Scottish bass player Rod Kennard talks about River Devils, Blues ’n’ Trouble and James Burton

"Blues music deals with universal themes – it’ll console you when you’re sad, and make you dance when you’re happy. That appeals to everyone."

Rod Kennard: Dance with the Devils

The River Devils are an Edinburgh based Blues/Roots Rock band comprising road-tested veterans of the UK and international blues scene, fronted by widely respected singer, guitarist and songwriter Sandy Tweeddale. Edinburgh based, Sandy has forged a reputation as one of the UKs top performers on the global blues and roots scene, travelling through Europe and Australia as a soloist, touring and recording as songwriter and guitarist with BB King-endorsed blues legends Blues ’n’ Trouble, with Louisiana bluesman Lazy Lester, and with his own band, the Blue Hyenas.

Keyboard player Angus Rose has written, arranged, produced and played for many successful acts in South Africa, enjoying No 1 chart success, before recent relocation to Scotland, continuing his production and session work while wowing live audiences with his masterful keyboards and Hammond Organ.

In a professional career encompassing more twists than Chubby Checker, bass player Rod Kennard has played sessions, produced, and toured all over Europe and Scandinavia with a variety of bands and ensembles. Currently based in Edinburgh, Rod has most recently been working with reclusive blues guitar genius Stevey Hay, jazz singer Todd Gordon, reggae band Kool Vibration, master of the Telecaster Jerry Donahue, the Timo Gross Band (Germany), and Blues ‘n’ Trouble. Drummer Jordan Gilmour was brought up in Australia, learning his trade in the fertile Blues, Country and Roots scene in Melbourne, working with (among others) rising star CW Stoneking. Relocation to Scotland has led to consistent work with Edinburgh's leading Jazz, Funk and Roots musicians. Rod Kennard talks about the band, Scottish blues scene and his blues friends.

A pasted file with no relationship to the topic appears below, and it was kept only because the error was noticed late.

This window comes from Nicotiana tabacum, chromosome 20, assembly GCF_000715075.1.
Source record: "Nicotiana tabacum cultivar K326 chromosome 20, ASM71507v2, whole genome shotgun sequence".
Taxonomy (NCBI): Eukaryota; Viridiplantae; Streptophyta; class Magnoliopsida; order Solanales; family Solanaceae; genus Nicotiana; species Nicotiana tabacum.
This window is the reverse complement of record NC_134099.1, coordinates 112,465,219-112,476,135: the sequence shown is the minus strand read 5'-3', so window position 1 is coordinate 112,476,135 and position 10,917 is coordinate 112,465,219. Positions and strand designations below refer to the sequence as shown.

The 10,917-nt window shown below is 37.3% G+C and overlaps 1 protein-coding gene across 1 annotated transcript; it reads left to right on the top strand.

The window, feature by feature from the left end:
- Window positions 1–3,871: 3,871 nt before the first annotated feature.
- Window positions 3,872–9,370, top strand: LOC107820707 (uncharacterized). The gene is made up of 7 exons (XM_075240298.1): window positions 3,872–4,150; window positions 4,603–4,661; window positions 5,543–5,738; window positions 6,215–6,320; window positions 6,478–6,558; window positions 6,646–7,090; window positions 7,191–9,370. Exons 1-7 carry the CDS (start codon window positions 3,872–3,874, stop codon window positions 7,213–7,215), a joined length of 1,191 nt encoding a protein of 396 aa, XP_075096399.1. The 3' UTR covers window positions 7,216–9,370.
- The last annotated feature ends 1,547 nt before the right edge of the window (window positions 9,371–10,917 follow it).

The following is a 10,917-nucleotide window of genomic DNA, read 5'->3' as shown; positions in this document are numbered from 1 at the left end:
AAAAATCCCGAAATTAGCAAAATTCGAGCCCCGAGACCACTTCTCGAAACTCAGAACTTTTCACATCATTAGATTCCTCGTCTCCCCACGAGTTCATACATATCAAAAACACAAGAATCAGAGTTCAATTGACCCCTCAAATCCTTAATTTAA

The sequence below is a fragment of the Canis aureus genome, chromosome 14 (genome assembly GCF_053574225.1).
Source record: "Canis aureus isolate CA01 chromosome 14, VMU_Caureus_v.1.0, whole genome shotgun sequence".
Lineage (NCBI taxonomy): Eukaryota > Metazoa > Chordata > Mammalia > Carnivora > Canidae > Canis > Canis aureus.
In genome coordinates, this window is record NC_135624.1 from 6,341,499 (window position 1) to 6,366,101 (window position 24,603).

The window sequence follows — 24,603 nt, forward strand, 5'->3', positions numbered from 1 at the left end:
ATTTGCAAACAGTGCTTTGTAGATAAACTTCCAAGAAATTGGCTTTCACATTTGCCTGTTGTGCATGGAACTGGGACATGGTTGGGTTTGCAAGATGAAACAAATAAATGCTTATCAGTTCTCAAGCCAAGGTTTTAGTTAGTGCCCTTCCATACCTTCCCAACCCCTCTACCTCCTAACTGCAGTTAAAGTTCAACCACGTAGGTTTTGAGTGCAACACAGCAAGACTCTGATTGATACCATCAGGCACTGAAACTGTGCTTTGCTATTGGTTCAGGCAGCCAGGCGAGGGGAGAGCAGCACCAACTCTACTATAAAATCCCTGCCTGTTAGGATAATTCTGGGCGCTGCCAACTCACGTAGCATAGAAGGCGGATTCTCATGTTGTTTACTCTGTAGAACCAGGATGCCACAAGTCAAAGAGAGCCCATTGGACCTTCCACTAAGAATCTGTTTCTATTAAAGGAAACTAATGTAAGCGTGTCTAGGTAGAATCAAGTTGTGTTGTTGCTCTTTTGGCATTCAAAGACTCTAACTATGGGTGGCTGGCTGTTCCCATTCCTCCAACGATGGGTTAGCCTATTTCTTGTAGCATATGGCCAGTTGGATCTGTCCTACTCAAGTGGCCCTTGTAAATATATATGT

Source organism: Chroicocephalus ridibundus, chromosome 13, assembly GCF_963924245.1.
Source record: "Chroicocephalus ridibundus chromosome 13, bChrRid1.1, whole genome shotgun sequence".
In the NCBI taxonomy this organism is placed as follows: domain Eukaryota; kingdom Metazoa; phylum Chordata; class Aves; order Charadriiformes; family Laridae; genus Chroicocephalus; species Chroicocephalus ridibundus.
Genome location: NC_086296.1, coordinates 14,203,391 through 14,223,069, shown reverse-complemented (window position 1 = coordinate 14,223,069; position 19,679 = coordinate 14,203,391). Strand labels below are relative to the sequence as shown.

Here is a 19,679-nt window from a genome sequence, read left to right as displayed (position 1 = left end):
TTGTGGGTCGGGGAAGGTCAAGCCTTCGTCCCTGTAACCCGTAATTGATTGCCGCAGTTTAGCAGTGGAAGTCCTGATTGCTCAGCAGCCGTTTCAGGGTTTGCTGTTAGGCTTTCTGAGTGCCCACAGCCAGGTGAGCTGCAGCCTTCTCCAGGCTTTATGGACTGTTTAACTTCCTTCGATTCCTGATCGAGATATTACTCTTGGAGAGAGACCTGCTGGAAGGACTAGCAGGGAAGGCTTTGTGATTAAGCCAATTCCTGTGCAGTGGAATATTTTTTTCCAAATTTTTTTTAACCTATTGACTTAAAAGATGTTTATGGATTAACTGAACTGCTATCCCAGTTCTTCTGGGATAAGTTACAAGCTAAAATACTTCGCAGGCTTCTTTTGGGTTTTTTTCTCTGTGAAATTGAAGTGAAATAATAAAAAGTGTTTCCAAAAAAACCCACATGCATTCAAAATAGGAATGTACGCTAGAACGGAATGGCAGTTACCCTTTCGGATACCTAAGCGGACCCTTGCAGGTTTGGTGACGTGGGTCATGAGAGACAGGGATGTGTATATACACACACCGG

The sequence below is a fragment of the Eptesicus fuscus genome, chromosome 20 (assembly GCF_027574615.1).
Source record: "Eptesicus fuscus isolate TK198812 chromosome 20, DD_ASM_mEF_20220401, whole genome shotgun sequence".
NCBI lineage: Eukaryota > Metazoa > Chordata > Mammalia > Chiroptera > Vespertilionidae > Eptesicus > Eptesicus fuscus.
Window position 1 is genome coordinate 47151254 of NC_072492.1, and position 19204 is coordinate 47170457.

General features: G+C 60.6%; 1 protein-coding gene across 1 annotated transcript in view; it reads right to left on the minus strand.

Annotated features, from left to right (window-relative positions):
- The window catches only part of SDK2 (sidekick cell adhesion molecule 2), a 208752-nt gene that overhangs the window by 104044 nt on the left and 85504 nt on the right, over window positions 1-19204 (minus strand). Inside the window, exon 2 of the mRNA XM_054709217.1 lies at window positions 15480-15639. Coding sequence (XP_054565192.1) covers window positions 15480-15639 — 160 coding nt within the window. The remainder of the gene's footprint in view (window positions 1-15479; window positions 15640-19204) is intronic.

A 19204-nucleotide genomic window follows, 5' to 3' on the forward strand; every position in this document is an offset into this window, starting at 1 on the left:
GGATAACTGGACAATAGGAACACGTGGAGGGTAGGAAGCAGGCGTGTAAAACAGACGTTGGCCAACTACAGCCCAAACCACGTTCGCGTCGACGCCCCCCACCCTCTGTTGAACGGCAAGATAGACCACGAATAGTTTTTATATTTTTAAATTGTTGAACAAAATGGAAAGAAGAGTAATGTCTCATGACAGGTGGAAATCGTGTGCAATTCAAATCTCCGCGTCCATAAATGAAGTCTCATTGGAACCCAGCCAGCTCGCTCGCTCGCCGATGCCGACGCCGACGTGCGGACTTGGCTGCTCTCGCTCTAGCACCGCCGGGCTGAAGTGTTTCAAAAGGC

Interview by Michael Limnios

What do you learn about yourself from the blues, what does the blues mean to you?

It would more useful to discuss this in terms of music in general!  You don’t choose to play music – it chooses you.  Music is my main interest, activity, and way to make a living.  I can’t not do it…I’ve tried!

What experiences in your life make you a GOOD MUSICIAN and SONGWRITER? 

To be a good musician, you need not only technique and skill, but understanding of how a group of players can best work together to create the effect they are looking for.  I don’t regard myself as a good musician, as I am technically limited, but I have had many years’ experience playing in all kinds of musical ensembles, not just Blues.  You have to learn that sometimes the best thing to do in a playing situation is to actually not play anything.

The best songwriters generally have the ability to distill complicated feelings, experiences or situations into an uncomplicated narrative that speaks or relates directly to the listener, preferably linked to a memorable tune or rhythm.  In terms of the value of experience - you don’t have to go to Antarctica to know that it’s cold there, but someone who has experienced it personally will be better able to tell you about it! 

How do you describe Rod Kennard sound and progress, what characterize your music philosophy? 

I make music so that ladies will dance.  Everything else comes from that!

Tell me about the beginning of River Devils. How did you choose the name and where did it start?